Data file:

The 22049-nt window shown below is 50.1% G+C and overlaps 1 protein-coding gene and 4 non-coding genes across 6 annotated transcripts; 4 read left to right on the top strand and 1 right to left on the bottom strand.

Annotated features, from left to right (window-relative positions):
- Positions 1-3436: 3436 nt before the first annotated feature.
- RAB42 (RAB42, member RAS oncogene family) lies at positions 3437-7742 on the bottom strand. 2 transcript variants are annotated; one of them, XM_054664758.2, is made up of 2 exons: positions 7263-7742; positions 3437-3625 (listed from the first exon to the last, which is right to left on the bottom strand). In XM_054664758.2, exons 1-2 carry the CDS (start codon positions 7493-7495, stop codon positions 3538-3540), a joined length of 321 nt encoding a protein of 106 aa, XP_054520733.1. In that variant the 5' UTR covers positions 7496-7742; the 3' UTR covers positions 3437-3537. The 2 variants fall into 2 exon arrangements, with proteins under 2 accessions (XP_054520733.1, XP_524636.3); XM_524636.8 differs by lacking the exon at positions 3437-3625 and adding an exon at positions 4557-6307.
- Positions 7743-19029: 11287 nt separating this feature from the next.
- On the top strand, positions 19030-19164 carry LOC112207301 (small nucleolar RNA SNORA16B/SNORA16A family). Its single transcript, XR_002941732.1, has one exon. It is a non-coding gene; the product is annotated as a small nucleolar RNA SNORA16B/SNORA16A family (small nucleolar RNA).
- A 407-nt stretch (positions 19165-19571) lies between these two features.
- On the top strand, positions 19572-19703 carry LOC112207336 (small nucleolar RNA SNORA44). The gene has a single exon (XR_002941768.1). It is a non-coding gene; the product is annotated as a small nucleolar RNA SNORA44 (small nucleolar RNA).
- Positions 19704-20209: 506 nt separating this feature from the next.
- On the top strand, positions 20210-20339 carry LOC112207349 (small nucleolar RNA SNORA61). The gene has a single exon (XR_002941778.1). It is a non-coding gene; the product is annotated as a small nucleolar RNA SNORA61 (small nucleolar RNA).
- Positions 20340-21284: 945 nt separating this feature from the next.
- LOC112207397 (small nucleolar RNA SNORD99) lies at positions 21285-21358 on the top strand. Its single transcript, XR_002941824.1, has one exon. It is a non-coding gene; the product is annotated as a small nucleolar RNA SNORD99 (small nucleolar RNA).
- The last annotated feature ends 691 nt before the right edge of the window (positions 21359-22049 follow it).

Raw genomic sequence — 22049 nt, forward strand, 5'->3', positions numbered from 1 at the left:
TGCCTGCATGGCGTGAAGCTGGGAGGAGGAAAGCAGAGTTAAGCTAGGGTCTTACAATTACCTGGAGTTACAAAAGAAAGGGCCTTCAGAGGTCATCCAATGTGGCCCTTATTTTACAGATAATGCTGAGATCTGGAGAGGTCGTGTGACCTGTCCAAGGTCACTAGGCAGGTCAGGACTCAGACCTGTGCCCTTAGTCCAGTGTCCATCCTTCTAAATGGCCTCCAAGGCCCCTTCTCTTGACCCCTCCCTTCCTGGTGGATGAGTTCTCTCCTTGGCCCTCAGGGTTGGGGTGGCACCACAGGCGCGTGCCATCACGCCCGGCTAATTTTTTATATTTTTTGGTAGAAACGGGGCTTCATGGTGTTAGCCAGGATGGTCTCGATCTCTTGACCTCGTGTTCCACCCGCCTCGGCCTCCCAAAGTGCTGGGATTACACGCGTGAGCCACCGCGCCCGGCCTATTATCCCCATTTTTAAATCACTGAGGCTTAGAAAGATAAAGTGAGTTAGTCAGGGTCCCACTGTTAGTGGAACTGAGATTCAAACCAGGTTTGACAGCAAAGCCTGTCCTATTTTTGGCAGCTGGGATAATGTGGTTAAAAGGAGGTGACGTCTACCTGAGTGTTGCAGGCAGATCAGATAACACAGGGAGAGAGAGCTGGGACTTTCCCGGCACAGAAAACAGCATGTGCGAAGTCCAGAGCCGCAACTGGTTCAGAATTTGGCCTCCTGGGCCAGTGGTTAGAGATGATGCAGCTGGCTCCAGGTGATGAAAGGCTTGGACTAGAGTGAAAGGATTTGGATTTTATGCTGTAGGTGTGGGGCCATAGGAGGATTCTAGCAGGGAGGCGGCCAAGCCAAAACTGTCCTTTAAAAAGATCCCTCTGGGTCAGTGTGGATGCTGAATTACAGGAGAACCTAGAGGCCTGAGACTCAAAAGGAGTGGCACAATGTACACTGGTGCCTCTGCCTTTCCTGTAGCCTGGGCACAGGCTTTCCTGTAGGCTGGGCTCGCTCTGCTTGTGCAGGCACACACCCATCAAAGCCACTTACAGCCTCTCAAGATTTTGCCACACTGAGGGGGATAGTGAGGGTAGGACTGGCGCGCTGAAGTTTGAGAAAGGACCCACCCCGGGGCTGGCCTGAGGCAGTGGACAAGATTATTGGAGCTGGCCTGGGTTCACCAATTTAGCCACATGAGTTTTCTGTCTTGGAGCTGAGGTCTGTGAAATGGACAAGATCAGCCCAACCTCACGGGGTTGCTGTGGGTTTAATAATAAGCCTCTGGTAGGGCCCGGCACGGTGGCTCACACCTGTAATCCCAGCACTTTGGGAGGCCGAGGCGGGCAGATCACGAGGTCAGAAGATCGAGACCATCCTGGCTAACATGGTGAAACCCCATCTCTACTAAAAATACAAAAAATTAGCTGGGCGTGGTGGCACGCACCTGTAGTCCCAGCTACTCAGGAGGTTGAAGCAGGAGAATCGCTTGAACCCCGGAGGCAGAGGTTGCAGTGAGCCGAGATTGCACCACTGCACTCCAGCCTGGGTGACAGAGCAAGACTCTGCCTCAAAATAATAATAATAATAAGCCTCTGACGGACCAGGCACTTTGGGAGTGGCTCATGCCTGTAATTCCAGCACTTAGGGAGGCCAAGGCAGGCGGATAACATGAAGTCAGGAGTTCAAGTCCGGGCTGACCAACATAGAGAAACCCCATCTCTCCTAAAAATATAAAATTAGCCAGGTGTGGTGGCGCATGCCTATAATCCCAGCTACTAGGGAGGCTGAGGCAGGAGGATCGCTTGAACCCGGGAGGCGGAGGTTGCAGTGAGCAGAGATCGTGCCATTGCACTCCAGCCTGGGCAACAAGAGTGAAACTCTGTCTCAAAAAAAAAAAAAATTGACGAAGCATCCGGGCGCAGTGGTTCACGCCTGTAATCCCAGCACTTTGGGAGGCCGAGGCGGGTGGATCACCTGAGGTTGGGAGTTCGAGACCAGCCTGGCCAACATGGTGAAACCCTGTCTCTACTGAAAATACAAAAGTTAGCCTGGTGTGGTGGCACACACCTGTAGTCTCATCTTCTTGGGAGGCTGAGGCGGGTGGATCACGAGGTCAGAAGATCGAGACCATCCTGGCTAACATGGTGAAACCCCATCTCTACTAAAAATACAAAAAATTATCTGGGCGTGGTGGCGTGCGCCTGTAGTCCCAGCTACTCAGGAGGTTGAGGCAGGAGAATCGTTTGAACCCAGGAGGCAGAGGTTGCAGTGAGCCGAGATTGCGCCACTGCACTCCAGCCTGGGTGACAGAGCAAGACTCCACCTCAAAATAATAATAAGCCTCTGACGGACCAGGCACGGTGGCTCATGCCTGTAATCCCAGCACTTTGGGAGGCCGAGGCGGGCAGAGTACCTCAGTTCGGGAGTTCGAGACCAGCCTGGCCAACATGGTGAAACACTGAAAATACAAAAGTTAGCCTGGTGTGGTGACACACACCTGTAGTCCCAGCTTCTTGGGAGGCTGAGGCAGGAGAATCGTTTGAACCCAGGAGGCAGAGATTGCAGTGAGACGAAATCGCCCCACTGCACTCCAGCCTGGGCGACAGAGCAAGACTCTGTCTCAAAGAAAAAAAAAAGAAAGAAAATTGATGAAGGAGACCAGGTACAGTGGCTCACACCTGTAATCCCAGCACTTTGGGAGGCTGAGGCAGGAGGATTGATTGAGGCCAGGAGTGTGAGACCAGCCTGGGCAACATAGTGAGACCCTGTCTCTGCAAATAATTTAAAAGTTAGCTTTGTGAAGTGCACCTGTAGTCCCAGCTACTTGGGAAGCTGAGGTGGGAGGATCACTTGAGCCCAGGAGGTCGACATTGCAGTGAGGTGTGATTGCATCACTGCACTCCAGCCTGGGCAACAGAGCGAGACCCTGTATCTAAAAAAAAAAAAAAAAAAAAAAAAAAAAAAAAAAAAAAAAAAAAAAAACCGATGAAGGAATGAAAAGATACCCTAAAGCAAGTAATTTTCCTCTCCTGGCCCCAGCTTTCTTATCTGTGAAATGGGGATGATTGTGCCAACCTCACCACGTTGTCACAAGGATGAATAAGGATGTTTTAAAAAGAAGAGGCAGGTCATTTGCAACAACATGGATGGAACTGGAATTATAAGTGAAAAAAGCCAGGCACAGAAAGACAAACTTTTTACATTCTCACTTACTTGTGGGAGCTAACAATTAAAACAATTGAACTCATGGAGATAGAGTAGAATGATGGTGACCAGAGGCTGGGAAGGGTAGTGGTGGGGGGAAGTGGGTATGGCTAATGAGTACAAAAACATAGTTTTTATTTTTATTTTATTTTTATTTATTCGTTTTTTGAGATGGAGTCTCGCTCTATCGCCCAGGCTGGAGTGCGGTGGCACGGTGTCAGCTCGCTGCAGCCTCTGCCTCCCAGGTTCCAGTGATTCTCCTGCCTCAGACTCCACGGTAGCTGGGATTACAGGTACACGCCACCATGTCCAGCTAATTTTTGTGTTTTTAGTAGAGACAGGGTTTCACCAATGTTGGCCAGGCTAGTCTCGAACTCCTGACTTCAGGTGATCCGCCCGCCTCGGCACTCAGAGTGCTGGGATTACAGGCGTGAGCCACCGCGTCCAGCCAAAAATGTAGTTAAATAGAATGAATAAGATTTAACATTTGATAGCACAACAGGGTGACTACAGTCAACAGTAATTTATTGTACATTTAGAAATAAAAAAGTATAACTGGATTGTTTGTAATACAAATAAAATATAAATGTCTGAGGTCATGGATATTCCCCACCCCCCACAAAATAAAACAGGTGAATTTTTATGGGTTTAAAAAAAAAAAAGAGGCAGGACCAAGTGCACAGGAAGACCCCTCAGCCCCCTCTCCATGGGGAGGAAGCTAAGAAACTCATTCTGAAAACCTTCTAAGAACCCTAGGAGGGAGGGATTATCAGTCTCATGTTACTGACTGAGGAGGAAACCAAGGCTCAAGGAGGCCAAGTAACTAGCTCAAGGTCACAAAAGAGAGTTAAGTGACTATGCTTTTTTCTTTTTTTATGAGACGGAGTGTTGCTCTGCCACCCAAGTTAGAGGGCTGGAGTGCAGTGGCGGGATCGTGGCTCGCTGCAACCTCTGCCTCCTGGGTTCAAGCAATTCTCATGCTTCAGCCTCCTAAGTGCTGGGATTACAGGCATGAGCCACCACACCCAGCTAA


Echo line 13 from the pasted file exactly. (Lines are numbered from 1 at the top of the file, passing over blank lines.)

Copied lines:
- The last annotated feature ends 691 nt before the right edge of the window (positions 21359-22049 follow it).